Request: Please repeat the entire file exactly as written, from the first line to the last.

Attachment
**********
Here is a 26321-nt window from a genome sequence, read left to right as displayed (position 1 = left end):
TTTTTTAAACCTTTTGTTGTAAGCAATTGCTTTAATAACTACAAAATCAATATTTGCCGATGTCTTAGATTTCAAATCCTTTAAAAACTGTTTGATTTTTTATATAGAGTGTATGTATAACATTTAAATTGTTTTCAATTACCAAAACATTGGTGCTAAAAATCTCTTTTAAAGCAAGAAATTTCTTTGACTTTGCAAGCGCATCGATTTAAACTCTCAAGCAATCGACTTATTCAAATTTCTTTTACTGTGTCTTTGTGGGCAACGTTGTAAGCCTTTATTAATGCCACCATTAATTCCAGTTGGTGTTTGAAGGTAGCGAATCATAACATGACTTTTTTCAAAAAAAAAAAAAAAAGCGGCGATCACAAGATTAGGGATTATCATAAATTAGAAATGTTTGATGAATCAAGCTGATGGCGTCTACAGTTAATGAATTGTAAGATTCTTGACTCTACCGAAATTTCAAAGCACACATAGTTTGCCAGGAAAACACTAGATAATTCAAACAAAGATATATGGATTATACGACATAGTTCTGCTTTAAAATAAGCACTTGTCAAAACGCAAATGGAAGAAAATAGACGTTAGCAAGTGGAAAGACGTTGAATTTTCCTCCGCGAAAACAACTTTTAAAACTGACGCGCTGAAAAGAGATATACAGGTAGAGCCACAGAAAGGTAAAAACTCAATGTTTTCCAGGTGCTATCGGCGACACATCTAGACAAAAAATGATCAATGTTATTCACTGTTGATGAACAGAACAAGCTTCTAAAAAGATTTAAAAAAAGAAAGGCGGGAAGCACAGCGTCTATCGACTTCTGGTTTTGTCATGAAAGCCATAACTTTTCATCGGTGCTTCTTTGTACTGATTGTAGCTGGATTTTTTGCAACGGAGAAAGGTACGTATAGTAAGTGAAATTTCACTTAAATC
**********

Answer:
Here is a 26321-nt window from a genome sequence, read left to right as displayed (position 1 = left end):
TTTTTTAAACCTTTTGTTGTAAGCAATTGCTTTAATAACTACAAAATCAATATTTGCCGATGTCTTAGATTTCAAATCCTTTAAAAACTGTTTGATTTTTTATATAGAGTGTATGTATAACATTTAAATTGTTTTCAATTACCAAAACATTGGTGCTAAAAATCTCTTTTAAAGCAAGAAATTTCTTTGACTTTGCAAGCGCATCGATTTAAACTCTCAAGCAATCGACTTATTCAAATTTCTTTTACTGTGTCTTTGTGGGCAACGTTGTAAGCCTTTATTAATGCCACCATTAATTCCAGTTGGTGTTTGAAGGTAGCGAATCATAACATGACTTTTTTCAAAAAAAAAAAAAAAAGCGGCGATCACAAGATTAGGGATTATCATAAATTAGAAATGTTTGATGAATCAAGCTGATGGCGTCTACAGTTAATGAATTGTAAGATTCTTGACTCTACCGAAATTTCAAAGCACACATAGTTTGCCAGGAAAACACTAGATAATTCAAACAAAGATATATGGATTATACGACATAGTTCTGCTTTAAAATAAGCACTTGTCAAAACGCAAATGGAAGAAAATAGACGTTAGCAAGTGGAAAGACGTTGAATTTTCCTCCGCGAAAACAACTTTTAAAACTGACGCGCTGAAAAGAGATATACAGGTAGAGCCACAGAAAGGTAAAAACTCAATGTTTTCCAGGTGCTATCGGCGACACATCTAGACAAAAAATGATCAATGTTATTCACTGTTGATGAACAGAACAAGCTTCTAAAAAGATTTAAAAAAAGAAAGGCGGGAAGCACAGCGTCTATCGACTTCTGGTTTTGTCATGAAAGCCATAACTTTTCATCGGTGCTTCTTTGTACTGATTGTAGCTGGATTTTTTGCAACGGAGAAAGGTACGTATAGTAAGTGAAATTTCACTTAAATC